I mentioned that my mom encountered some people who doubted my decision to have bariatric surgery. I think she would tell other parents in this situation that they need to determine if their teen is emotionally mature enough to make such a decision, and then trust and support that decision.

    If a loved one tells you they are considering weight-loss surgery, keep an open mind. Help them with their research as you may be able to uncover different angles to consider. Ask questions, but be patient and give them room to make the decision on their own.

    And be supportive after surgery, but don't be the “diet police.” It’s a myth that bariatric surgery patients can never have dessert again, but that doesn’t mean they should eat the entire box of cookies. So if you see your friend or family member reaching for another cookie, gently remind them of this.

     
    Jewel a few months after her weight loss surgery.
     

    My goals going forward

    I graduated from high school in June 2017, and I’m deferring college for a year to work and make money. I’m also using the time to prepare myself to become a pre-med student by using online resources to beef up my knowledge in a few subjects I’m not as strong in, such as physics. I know that by fall 2018, I’ll be pumped to get back in the classroom and start the next chapter in my life!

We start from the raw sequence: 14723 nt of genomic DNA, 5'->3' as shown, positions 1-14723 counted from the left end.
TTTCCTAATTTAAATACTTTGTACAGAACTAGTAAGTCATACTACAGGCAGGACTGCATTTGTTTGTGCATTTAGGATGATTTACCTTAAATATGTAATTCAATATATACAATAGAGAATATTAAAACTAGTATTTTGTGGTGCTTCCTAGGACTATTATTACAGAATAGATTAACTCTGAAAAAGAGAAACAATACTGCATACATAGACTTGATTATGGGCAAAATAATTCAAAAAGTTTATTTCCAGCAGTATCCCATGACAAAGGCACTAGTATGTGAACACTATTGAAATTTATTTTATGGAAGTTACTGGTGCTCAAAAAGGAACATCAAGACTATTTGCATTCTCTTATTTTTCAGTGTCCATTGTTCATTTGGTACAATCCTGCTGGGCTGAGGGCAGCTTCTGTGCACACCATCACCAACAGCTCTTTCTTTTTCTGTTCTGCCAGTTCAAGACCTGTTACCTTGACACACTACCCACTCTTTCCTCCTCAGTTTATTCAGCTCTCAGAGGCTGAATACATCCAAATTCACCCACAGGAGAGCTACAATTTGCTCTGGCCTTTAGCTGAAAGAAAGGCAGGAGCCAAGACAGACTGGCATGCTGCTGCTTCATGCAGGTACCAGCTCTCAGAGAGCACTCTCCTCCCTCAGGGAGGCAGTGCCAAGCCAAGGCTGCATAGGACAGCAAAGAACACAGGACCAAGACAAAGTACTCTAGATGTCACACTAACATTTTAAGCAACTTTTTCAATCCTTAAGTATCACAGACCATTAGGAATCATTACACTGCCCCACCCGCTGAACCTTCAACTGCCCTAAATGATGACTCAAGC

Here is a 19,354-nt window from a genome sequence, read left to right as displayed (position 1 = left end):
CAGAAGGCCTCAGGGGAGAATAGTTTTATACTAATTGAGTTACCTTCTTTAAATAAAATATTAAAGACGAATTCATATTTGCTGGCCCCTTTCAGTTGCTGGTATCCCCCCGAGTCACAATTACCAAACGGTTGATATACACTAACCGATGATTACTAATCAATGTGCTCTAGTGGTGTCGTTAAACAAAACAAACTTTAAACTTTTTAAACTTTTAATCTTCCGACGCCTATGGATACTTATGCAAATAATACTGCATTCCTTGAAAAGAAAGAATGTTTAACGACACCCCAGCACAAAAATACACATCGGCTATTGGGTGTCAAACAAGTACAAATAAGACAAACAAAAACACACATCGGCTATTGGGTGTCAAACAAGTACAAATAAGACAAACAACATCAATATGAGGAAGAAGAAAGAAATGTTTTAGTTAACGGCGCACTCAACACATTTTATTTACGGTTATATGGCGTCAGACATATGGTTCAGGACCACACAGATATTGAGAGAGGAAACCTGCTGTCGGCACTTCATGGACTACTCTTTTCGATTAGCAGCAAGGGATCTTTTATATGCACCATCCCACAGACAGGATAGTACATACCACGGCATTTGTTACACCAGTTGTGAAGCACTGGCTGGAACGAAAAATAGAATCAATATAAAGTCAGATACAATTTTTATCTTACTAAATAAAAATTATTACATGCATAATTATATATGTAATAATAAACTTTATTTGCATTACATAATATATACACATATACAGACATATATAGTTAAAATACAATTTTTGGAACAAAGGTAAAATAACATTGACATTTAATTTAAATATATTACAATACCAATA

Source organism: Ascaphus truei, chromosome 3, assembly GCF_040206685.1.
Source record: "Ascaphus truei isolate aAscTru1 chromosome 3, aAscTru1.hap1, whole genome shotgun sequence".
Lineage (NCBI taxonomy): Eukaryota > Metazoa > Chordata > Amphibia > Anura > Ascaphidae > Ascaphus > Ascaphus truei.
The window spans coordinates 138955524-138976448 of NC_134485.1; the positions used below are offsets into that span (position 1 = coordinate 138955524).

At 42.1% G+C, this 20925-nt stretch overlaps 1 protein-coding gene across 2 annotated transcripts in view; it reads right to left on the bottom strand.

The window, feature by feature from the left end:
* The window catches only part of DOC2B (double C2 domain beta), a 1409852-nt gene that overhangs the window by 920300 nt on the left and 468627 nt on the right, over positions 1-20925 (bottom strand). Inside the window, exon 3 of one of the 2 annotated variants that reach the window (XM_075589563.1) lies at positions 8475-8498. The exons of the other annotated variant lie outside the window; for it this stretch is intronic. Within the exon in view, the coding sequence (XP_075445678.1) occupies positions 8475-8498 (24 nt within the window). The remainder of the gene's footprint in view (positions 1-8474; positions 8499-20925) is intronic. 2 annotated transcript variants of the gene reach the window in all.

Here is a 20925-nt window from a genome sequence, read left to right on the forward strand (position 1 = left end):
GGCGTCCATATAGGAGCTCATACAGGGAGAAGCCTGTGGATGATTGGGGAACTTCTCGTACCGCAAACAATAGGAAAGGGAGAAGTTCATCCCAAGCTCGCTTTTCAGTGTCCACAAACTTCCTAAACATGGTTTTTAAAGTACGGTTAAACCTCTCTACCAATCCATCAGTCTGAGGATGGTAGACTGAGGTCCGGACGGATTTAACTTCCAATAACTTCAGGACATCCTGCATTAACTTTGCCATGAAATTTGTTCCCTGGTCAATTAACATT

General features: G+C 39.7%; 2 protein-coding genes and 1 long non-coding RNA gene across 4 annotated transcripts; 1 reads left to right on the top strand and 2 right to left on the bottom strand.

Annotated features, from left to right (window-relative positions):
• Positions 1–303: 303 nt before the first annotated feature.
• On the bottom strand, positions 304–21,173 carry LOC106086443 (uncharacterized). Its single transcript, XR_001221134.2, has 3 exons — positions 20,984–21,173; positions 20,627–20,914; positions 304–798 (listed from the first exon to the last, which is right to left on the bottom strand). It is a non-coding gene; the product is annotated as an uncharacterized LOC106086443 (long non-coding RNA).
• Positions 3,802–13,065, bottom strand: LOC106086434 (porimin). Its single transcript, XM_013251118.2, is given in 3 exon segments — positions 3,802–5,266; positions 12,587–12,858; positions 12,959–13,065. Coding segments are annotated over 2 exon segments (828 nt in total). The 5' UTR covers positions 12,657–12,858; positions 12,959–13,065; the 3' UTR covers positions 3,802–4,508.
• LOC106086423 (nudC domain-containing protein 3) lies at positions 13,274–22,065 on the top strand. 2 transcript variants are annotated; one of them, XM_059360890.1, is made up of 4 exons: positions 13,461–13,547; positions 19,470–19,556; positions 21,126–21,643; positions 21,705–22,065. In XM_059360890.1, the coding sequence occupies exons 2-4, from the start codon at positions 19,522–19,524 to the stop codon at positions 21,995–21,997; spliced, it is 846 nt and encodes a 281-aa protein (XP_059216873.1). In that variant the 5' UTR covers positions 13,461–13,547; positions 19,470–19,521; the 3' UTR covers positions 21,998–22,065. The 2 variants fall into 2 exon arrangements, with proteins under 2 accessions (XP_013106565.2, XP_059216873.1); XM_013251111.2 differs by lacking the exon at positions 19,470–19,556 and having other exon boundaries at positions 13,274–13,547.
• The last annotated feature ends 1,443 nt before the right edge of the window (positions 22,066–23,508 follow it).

As for my health, the diet and exercise changes I’ve made since surgery are little by little becoming second nature. I’m seeing progress and that motivates me to continue on this path. I don’t let the short-term challenges derail me. I look forward to continuing to live a healthier, more active life—and buying new clothes!

    Considering weight loss surgery? Take your first step by attending our online seminar.